I have faced many other challenges, both in business and in my personal life and quite a few times it was a mixture of both. When I raised my children (from my second marriage), I was juggling motherhood, marriage, work and business. I had a full-time nanny during weekdays, but I always organised my day to be home from work as early as possible to give my girls a bath, read them a story, play games and tuck them into bed. Once my girls were asleep, I started working again. That’s just how I was and still am: working hard, spotting business opportunities, getting in money from different sources, as I’ve never believed in putting all my eggs in one basket. I was always too scared to go back to the life I used to have: begging for money as my first husband used to spend all the money I earned, leaving me penniless.

How do you feel about mentoring? Have you mentored anyone or are you someone’s mentee?

I do enjoy mentoring others and watching them succeed on their own terms. A few years ago, I wrote several business books. I took several budding entrepreneurs under my wing to succeed in Internet marketing and help them increase their revenue and gain financial independence.

What do you want to see happen within the next five years when it comes to diversity?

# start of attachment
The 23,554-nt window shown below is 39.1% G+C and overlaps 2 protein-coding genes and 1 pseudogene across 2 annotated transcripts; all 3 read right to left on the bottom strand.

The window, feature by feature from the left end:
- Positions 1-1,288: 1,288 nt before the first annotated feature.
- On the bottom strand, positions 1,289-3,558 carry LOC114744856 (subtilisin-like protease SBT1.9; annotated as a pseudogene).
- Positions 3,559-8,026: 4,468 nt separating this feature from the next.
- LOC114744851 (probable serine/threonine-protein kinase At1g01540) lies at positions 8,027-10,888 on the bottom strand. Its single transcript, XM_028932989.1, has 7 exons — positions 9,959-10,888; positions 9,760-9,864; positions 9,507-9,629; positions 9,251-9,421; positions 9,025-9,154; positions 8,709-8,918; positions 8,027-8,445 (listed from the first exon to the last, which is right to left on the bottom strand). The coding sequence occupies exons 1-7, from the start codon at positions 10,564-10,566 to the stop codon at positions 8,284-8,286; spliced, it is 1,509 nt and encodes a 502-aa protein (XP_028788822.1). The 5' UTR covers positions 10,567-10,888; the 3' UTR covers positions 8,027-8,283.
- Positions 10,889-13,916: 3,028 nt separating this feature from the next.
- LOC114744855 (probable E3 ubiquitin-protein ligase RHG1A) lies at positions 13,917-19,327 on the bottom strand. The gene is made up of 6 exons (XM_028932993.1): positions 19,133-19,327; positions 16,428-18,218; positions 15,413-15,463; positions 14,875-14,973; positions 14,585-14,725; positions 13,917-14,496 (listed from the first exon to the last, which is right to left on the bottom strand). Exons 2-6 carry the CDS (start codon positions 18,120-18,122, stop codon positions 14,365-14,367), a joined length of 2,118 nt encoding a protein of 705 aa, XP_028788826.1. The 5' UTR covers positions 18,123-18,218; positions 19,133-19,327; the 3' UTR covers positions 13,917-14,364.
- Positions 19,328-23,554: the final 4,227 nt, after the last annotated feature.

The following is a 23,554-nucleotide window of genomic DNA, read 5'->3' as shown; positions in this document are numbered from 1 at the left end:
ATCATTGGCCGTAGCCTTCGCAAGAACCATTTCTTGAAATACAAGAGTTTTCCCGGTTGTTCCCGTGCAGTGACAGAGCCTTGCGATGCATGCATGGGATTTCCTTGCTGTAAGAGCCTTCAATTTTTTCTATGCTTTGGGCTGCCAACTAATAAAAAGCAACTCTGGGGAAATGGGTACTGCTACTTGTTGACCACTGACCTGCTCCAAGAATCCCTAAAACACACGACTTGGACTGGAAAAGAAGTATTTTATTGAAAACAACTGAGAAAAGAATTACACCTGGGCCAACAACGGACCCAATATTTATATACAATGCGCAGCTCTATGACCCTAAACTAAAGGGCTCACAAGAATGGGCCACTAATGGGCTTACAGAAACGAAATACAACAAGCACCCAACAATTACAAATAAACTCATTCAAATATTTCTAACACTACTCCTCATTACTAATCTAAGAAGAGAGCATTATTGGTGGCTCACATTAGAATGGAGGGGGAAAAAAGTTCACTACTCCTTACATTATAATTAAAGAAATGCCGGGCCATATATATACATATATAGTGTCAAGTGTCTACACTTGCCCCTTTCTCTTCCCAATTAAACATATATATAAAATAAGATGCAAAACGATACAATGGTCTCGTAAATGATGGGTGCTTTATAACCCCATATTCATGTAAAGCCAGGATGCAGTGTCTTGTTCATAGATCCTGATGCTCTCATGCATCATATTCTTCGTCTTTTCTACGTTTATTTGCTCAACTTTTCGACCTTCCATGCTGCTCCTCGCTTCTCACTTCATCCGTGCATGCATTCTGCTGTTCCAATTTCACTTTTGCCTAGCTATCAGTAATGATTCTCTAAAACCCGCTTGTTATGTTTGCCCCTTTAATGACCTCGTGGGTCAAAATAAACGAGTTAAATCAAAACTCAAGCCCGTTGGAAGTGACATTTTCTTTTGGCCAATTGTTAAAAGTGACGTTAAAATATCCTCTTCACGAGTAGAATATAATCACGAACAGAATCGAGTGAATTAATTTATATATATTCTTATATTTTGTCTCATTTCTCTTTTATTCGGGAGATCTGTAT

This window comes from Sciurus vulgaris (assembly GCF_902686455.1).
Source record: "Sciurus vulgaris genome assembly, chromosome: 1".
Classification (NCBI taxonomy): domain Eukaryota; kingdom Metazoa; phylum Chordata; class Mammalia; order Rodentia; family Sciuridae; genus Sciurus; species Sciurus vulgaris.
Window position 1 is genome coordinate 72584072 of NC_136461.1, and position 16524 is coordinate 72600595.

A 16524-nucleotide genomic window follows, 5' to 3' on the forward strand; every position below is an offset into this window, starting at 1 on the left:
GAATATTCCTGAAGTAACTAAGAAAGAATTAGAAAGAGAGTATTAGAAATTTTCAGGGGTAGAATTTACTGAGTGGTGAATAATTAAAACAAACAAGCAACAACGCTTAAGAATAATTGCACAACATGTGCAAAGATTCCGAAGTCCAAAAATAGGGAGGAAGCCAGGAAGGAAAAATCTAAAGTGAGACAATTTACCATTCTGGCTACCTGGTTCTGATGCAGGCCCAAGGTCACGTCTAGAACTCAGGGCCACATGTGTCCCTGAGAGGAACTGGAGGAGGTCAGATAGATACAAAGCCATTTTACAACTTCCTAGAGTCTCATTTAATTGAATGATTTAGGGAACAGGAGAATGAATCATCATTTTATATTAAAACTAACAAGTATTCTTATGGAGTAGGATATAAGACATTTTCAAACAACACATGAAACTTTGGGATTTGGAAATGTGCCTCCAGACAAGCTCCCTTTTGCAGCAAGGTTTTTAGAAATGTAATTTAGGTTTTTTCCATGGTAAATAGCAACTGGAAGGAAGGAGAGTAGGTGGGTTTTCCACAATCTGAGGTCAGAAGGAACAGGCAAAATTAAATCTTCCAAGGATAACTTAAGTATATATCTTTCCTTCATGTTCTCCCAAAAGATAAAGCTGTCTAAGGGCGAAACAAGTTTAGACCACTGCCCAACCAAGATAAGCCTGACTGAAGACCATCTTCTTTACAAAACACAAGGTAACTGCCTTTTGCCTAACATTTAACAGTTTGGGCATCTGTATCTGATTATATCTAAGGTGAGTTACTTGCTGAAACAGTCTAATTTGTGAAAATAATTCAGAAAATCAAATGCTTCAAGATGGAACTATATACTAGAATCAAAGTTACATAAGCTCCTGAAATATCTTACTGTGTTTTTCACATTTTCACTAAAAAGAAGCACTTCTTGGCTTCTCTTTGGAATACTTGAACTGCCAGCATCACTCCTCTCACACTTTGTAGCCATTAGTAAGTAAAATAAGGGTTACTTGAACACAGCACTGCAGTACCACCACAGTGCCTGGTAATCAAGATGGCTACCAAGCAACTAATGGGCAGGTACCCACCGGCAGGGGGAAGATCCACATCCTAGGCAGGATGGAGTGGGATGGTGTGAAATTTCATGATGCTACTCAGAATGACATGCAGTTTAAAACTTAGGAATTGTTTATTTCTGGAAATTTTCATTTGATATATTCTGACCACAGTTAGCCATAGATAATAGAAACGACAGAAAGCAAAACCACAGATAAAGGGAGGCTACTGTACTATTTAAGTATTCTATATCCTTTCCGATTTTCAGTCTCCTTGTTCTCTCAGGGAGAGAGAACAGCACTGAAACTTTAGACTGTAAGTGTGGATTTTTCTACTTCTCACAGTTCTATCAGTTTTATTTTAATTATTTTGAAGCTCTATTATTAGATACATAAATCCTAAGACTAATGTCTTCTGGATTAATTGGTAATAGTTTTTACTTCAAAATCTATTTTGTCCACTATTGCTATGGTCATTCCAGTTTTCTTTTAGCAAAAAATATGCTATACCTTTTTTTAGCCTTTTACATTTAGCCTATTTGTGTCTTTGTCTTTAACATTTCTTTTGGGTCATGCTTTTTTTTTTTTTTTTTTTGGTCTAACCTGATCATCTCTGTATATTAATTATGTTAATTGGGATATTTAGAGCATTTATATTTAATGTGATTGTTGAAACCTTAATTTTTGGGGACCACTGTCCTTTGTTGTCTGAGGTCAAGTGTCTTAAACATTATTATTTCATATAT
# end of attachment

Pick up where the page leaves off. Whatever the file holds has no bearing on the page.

Quite honestly, I’d like to see more equality when it comes to women in business. Things have changed drastically since I started my business career and it’s definitely heading in the right direction. I think that more changes need to be made to encourage women, young and old to be more confident and put everything into action to achieve their dreams.

There is still a large salary difference between women and men in a lot of companies and that needs to change too.

If you could change one thing for women in the workplace, what would it be?

The pressure of wearing high heels and make-up. It is absolutely fine if one enjoys it but how women look is too often more important, in some work environments, than how well they do their jobs.

I don’t wear make up on a daily basis, I wear jeans and a black cotton shirt because it takes away the headache of putting an outfit together and taking too long getting ready. I chose to spend my time on things that I enjoy more.